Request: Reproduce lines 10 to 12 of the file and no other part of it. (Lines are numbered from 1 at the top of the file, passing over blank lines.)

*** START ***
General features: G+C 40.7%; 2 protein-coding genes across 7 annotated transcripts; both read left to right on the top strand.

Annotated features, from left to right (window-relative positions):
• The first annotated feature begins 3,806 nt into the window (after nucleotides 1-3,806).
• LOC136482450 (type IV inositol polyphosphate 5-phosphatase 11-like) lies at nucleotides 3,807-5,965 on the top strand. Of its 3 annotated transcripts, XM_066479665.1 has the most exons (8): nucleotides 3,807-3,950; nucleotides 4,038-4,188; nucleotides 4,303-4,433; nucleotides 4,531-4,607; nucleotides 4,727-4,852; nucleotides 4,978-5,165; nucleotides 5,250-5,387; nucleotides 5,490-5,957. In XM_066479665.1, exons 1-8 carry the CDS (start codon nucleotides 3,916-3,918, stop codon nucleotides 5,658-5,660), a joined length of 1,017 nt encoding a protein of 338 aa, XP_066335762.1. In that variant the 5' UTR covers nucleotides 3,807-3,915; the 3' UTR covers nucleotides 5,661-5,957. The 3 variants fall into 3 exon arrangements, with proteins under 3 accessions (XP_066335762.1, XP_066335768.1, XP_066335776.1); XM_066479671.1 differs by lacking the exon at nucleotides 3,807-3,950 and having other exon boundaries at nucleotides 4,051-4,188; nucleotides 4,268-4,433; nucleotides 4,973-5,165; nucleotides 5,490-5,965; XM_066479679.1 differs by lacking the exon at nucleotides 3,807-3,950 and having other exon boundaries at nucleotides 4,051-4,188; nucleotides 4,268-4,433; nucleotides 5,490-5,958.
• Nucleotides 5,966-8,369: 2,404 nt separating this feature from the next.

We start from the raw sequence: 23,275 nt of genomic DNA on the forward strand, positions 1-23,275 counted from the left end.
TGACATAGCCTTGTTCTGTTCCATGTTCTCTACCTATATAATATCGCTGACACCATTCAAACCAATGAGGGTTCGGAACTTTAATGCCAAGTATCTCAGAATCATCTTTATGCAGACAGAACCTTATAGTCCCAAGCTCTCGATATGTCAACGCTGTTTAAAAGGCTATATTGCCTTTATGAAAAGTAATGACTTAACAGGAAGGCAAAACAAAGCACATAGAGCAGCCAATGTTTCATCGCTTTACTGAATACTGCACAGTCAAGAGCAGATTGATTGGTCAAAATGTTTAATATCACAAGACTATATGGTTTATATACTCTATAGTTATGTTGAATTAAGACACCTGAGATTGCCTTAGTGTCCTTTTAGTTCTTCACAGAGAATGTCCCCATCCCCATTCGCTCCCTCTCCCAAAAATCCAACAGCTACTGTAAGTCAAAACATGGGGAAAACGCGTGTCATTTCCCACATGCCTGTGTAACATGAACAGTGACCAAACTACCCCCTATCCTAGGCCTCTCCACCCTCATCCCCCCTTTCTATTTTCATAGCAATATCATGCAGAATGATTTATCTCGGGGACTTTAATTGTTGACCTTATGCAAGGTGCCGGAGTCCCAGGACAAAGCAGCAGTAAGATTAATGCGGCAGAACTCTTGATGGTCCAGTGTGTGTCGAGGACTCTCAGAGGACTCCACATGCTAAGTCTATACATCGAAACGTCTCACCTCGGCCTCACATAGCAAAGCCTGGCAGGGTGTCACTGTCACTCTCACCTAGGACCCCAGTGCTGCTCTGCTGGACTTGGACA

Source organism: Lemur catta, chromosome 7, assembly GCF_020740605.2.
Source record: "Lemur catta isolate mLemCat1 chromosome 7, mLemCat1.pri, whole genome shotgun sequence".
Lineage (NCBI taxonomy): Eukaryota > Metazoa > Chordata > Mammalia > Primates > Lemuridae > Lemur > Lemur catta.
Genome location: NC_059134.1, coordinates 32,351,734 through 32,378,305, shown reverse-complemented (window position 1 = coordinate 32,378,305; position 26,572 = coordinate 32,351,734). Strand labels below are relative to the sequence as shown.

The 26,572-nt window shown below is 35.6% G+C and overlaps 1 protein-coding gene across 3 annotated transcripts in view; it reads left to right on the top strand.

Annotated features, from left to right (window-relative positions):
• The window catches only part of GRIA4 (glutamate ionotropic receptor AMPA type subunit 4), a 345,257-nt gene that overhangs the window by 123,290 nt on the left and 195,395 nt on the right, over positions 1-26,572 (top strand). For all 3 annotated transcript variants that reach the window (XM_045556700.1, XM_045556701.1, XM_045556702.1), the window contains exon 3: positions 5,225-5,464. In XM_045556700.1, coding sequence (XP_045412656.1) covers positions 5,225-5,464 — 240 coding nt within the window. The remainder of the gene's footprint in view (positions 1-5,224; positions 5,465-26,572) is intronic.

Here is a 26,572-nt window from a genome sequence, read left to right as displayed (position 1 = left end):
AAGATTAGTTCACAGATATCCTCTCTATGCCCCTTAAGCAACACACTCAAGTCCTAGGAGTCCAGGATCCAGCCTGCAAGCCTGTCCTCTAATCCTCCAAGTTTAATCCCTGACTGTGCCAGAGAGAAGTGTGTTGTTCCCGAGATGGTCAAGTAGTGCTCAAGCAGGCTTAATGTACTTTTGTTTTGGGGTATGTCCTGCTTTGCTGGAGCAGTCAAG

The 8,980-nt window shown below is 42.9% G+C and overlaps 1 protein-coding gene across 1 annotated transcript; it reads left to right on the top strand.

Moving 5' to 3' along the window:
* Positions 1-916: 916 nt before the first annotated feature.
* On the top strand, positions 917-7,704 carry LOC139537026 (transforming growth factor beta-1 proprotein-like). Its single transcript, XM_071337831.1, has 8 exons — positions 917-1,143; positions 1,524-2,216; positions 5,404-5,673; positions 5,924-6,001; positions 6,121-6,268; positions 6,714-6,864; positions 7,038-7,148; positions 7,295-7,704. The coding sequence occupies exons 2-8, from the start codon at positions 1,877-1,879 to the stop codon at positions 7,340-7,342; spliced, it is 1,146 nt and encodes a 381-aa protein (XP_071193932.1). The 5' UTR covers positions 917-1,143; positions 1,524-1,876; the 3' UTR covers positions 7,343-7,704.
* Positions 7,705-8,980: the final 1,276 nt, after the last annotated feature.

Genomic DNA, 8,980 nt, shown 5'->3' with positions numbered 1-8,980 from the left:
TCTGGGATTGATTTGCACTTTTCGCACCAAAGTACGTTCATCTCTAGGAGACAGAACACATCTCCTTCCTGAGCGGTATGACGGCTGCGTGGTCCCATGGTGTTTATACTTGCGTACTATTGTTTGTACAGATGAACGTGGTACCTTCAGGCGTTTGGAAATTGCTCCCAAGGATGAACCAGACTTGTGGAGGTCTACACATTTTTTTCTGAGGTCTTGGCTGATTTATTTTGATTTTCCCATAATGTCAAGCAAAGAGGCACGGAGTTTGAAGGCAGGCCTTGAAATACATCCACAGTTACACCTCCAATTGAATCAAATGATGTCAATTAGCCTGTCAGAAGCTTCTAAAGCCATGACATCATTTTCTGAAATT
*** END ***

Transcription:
Lineage (NCBI taxonomy): Eukaryota > Metazoa > Chordata > Mammalia > Primates > Lemuridae > Lemur > Lemur catta.
Genome location: NC_059134.1, coordinates 32,351,734 through 32,378,305, shown reverse-complemented (window position 1 = coordinate 32,378,305; position 26,572 = coordinate 32,351,734). Strand labels below are relative to the sequence as shown.

The 26,572-nt window shown below is 35.6% G+C and overlaps 1 protein-coding gene across 3 annotated transcripts in view; it reads left to right on the top strand.